Writing in the journal Food Control, the authors said while different levels of aflatoxin contamination of almonds can be expected from year to year, their findings provide evidence of pre-harvest occurrence of aflatoxins in California almonds.
“This study confirms,” note the authors, “the importance of continued surveillance of AFs occurrence in almonds growing in California, particularly those growing in central and southern California.
The occurrence of AFs in tree nuts may be prevented or at least reduced with the use of Good Agricultural Practices (GAP) in the orchards, an approach encouraged by the Almond Board of California, added the US and Turkey based scientists.
Aflatoxins are extensively documented as a global contaminant of a wide variety of commodities including peanuts, maize, cottonseed, pistachios, spices, figs, almonds, pecans, walnuts and raisins.
Aflatoxins are known to be toxic to humans and are among the most carcinogenic substances known. High-level aflatoxin exposure produces an acute hepatic necrosis and can lead to liver cancer.
However, humans have a very high tolerance to aflatoxin exposure and rarely suffer acute aflatoxicosis.
Trigger for research
The study, remarked the authors, was prompted by the fact that there is little published data on the occurrence of these toxins in almonds collected directly from the orchards in that region.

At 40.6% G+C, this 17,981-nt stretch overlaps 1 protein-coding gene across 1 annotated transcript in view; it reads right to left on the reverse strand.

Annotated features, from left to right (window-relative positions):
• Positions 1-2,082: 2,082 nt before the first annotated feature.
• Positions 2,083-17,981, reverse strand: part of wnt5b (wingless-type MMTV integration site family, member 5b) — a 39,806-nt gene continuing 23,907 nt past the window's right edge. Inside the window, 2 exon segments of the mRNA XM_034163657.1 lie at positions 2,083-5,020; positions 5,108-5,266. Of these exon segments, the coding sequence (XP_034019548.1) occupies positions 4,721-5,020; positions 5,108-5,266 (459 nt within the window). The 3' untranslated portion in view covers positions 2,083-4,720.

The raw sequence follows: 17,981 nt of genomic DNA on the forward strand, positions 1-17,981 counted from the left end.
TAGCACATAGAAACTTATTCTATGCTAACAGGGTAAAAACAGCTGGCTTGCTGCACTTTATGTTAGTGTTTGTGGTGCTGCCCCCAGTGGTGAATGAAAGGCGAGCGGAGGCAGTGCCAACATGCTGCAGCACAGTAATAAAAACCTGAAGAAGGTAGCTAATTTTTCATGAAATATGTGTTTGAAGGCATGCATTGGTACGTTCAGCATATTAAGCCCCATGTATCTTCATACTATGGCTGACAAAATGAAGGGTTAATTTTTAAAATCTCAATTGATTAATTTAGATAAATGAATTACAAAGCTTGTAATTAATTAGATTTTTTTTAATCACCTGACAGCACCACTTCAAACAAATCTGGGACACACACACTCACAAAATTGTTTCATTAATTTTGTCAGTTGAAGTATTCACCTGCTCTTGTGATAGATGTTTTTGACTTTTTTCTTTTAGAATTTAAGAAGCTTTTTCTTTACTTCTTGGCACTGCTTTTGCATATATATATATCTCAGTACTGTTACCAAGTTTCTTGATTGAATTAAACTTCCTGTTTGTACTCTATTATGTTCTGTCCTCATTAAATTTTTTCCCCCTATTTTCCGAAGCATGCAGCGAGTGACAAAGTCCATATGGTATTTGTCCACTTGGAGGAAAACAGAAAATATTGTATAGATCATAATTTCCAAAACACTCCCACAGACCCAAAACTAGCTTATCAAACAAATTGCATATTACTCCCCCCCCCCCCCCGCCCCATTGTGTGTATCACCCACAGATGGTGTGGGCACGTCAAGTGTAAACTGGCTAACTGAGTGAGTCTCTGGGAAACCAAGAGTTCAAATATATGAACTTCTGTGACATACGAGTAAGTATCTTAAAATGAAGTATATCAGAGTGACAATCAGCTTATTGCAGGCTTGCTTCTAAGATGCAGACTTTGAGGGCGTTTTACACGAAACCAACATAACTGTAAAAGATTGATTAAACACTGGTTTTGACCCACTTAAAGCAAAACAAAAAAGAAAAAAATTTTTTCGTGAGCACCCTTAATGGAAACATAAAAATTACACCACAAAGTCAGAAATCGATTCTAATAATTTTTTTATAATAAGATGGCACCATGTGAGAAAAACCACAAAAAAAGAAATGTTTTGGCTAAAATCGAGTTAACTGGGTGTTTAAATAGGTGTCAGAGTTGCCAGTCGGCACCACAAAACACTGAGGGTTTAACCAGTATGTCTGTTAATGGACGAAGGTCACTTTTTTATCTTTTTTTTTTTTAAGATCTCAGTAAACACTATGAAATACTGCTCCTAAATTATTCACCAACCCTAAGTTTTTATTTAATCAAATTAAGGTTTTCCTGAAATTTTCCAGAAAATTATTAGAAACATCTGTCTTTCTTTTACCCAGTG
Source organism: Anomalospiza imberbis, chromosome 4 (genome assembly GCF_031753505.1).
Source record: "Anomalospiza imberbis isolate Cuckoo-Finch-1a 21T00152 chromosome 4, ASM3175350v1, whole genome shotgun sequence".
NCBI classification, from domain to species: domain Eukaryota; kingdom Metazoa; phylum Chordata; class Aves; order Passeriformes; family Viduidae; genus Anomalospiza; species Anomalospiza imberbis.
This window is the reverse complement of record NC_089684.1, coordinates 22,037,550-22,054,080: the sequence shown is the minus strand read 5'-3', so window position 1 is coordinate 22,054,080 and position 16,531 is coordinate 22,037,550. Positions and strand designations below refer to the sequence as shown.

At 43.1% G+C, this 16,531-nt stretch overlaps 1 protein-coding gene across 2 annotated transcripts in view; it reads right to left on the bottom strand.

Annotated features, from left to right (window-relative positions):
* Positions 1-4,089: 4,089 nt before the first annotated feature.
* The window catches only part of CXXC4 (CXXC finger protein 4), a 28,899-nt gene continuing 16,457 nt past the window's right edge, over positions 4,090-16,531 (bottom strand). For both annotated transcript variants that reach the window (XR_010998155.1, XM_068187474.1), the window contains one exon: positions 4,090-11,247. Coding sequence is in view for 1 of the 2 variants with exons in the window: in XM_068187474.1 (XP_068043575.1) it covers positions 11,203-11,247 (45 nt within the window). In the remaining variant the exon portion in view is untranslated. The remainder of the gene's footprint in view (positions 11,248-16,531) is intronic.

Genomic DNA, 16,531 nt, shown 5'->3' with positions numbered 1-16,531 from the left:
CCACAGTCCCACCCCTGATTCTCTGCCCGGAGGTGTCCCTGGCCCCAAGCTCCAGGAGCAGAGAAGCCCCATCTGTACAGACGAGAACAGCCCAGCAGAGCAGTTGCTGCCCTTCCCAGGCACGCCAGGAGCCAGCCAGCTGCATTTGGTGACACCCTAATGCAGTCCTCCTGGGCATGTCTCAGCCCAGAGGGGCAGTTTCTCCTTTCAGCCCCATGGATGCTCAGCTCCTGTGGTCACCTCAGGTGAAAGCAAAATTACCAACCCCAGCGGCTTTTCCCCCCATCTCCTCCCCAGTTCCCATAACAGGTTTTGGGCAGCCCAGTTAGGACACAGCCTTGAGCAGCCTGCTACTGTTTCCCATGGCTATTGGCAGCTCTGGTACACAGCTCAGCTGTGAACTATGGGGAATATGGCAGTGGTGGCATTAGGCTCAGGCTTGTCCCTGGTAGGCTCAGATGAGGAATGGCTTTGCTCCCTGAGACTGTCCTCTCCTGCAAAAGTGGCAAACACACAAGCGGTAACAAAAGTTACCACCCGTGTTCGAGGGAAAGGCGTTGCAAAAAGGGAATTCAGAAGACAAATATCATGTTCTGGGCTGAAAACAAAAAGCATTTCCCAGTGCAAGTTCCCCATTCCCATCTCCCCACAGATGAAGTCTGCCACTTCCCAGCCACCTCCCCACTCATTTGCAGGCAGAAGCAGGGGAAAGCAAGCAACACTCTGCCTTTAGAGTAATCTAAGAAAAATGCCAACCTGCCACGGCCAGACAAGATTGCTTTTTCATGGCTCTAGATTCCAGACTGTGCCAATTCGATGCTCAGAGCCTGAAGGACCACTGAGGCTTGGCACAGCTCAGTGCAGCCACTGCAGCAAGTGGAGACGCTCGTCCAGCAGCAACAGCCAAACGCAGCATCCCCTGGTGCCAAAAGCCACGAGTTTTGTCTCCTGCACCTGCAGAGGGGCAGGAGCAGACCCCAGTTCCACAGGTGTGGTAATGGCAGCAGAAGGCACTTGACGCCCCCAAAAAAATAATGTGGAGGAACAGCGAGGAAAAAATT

They said that they analysed a total of 288 almond samples, collected from nine commercial orchards in California, for the presence of aflatoxins using high performance liquid chromatography with fluorescence detection (HPLC-FD).
The scientists report that they detected aflatoxins in 20 samples (6.9 per cent) from three of the nine orchards, both in 2008 and 2009 crops.
They added that the contaminated almond samples contained aflatoxin B1 (AFB1) at levels above the EU recommended level for safe consumption, while 16 out of 20 positive samples exceeded the maximum tolerable limit for total aflatoxins.
The team also compiled data on the exposure assessment of US population to aflatoxins from eating almonds, claiming their research to be pioneering in this regard.
But they concluded that the health risk from the estimated exposure levels was very low for US consumers.
“In the US, since the almond consumption is 616.89 g per year (1.69 g per day), and the average aflatoxins level is 3 ng g_1, the estimated daily intake of AFs through almonds by a 70 kg adult is 0.072 ng kg_1 body weight per day_1.”
California is the world’s major producer of almonds, representing 85 per cent of world’s production.
According to the 2009 Almond Board of California annual report, almond production in California exceeded 1.614 million pounds with about 86 per cent of the crop being exported.
And almonds are the number one horticultural export from the US, at close to $2bn in value in 2008, followed by wine and wine products, said the authors.
Western Europe countries are the main importers of US almonds, followed by Asia and Middle Eastern countries.
Source: Food Control
Published online ahead of print: doi:10.1016/j.foodcont.2011.04.012
Title: Occurrence of aflatoxins in California almonds
Authors: Kabak, B., et al.